HTTP and HTTPS explained

HTTP (Hypertext Transfer Protocol)

HTTP is an client-server protocol that allows clients to request web pages from web servers. It is an application level protocol widely used on the Internet. Clients are usually web browsers. When a user wants to access a web page, a browser sends an HTTP Request message to the web server. The server responds with the requested web page. By default, web servers use the TCP port 80.

Clients and web servers use request-response method to communicate with each other, with clients sending the HTTP Requests and servers responding with the HTTP Responses. Clients usually send their requests using GET or POST methods, for example GET /homepage.html. Web servers responds with a status message (200 if the request was successful) and sends the requested resource.

An example will clarify this process:

http process explained

The client wants to access http://google.com and points his browser to the URL http://google.com (this is an example of an HTTP Request message). The web server hosting http://google.com receives the request and responds with the content of the web page (the HTTP response message).

Web servers usually use a well-known TCP port 80. If the port is not specified in a URL, browsers will use this port when sending HTTP request. For example, you will get the same result when requesting http://google.com and http://google.com:80.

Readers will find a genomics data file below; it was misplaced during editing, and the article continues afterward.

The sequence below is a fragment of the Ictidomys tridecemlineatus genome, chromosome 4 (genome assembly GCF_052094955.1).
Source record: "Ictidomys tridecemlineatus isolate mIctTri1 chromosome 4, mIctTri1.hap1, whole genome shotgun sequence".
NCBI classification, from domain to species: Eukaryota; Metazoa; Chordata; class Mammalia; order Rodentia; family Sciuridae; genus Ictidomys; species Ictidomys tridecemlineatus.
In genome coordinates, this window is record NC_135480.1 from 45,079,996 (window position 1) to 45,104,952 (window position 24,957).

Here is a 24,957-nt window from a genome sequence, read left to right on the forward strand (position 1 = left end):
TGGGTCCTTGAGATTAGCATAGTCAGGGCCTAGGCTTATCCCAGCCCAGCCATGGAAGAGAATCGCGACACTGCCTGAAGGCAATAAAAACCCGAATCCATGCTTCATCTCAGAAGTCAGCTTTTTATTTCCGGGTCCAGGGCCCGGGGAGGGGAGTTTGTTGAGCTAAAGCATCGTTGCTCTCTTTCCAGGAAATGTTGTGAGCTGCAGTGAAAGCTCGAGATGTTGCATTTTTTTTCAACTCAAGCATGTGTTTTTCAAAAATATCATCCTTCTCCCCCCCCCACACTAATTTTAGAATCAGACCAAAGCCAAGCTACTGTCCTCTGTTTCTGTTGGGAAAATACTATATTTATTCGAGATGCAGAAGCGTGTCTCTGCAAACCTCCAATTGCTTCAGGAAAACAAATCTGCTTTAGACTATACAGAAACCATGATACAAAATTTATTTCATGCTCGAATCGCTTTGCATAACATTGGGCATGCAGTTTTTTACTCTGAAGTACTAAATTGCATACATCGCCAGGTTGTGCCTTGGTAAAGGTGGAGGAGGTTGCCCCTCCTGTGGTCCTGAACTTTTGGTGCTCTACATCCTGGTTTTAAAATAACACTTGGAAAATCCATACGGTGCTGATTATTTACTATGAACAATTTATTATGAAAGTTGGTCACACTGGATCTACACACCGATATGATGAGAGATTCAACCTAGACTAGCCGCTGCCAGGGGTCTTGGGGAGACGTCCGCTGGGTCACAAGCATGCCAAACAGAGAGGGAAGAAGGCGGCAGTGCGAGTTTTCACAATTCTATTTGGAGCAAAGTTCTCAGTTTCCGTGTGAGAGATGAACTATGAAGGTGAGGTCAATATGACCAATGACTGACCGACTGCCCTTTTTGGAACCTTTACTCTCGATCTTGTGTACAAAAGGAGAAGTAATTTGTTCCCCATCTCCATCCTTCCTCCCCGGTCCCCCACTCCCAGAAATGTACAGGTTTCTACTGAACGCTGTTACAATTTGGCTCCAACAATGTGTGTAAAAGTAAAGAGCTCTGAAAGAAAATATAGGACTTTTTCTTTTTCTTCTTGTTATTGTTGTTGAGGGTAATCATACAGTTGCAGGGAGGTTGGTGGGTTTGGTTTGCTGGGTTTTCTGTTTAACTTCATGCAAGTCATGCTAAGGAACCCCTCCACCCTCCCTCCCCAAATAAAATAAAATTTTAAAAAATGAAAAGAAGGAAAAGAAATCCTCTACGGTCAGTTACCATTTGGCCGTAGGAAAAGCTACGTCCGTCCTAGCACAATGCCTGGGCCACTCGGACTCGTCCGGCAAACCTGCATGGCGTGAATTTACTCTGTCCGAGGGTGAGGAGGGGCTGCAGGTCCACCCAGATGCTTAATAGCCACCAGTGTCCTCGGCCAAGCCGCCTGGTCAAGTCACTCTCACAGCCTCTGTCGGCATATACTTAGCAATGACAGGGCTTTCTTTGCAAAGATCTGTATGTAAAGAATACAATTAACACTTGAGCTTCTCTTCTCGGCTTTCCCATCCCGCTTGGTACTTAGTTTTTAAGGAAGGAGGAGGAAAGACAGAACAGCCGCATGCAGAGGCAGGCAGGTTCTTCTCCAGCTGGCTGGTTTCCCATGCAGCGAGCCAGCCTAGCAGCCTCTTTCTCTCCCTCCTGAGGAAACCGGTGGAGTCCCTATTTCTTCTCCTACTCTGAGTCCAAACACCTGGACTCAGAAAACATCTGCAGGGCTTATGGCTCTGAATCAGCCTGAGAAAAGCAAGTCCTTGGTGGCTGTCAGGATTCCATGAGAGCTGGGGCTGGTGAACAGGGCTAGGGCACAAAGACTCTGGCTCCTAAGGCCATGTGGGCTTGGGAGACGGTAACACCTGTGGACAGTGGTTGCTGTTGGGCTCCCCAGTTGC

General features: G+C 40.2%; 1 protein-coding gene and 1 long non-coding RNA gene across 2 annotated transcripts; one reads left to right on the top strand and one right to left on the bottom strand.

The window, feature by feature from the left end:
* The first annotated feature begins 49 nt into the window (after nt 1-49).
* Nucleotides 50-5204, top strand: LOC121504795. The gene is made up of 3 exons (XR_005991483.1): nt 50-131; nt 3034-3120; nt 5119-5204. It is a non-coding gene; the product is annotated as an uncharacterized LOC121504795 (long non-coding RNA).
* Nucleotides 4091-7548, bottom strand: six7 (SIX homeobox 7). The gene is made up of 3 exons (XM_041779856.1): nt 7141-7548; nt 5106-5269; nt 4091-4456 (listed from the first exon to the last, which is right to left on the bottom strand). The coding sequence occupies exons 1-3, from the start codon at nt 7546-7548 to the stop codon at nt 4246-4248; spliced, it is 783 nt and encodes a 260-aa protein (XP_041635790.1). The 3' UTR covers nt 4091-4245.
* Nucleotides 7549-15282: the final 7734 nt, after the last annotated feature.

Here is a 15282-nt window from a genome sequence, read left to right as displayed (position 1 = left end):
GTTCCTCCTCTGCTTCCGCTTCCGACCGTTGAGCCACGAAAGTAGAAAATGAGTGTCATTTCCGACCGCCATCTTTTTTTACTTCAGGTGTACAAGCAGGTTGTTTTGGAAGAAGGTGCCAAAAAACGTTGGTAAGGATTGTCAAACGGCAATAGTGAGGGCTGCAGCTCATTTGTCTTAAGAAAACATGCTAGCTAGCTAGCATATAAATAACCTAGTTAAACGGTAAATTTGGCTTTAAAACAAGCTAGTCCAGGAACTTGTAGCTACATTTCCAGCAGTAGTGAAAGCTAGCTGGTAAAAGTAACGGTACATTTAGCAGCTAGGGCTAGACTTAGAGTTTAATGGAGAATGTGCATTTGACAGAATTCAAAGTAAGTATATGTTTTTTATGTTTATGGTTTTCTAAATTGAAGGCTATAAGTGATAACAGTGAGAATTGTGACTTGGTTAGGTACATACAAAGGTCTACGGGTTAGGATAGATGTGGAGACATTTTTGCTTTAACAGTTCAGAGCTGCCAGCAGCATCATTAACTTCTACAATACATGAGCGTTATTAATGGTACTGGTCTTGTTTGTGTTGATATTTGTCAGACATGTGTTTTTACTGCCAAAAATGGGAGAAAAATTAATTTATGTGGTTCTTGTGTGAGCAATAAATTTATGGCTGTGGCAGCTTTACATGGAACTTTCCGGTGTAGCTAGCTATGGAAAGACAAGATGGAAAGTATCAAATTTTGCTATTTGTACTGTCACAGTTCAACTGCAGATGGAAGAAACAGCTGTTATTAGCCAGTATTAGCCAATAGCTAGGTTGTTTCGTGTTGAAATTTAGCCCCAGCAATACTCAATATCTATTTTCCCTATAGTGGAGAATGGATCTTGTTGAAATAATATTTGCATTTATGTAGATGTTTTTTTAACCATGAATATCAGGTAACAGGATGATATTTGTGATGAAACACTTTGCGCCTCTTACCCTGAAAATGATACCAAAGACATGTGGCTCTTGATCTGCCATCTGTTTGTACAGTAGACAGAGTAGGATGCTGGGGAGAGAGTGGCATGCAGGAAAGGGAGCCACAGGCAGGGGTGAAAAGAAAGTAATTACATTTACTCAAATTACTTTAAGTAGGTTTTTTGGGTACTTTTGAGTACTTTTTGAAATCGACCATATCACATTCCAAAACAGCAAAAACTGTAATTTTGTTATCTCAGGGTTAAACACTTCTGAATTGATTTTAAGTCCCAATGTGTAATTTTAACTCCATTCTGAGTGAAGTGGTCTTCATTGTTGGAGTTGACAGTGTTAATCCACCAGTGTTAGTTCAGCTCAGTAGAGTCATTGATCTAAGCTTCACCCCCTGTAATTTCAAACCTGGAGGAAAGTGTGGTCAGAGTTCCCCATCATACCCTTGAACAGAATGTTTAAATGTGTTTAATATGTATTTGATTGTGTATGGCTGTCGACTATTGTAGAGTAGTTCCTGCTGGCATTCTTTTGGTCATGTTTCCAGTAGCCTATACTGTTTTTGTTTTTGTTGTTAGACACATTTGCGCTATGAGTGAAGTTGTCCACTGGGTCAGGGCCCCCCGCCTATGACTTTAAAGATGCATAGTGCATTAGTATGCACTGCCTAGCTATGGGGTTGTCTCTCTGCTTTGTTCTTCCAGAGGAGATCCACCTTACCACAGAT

NOTE
The version of HTTP most commonly used today is HTTP/1.1. A newer version, HTTP/2, is available and supported by most browser.

 

HTTPS (Hypertext Transfer Protocol Secure)

Hypertext Transfer Protocol Secure is a secure version of HTTP. This protocol enables secure communication between a client (e.g. web browser) and a server (e.g. web server) by using encryption. HTTPS uses Transport Layer Security (TLS) protocol or its predecessor Secure Sockets Layer (SSL) for encryption.

HTTPS is commonly used to create a secure channel over some insecure network, e.g. Internet. A lot of traffic on the Internet is unencryped and susceptible to sniffing attacks. HTTPS encrypts sensitive information, which makes a connection secure.

HTTPS URLs begin with https instead of http. In Internet Explorer, you can immediately recognize that a web site is using HTTPS because a lock appears to the right of the address bar:

https ie lock

NOTE
HTTPS uses a well-known TCP port 443. If the port is not specified in a URL, browsers will use this port when sending HTTPS request. For example, you will get the same result when requesting https://gmail.com and https://gmail.com:443.
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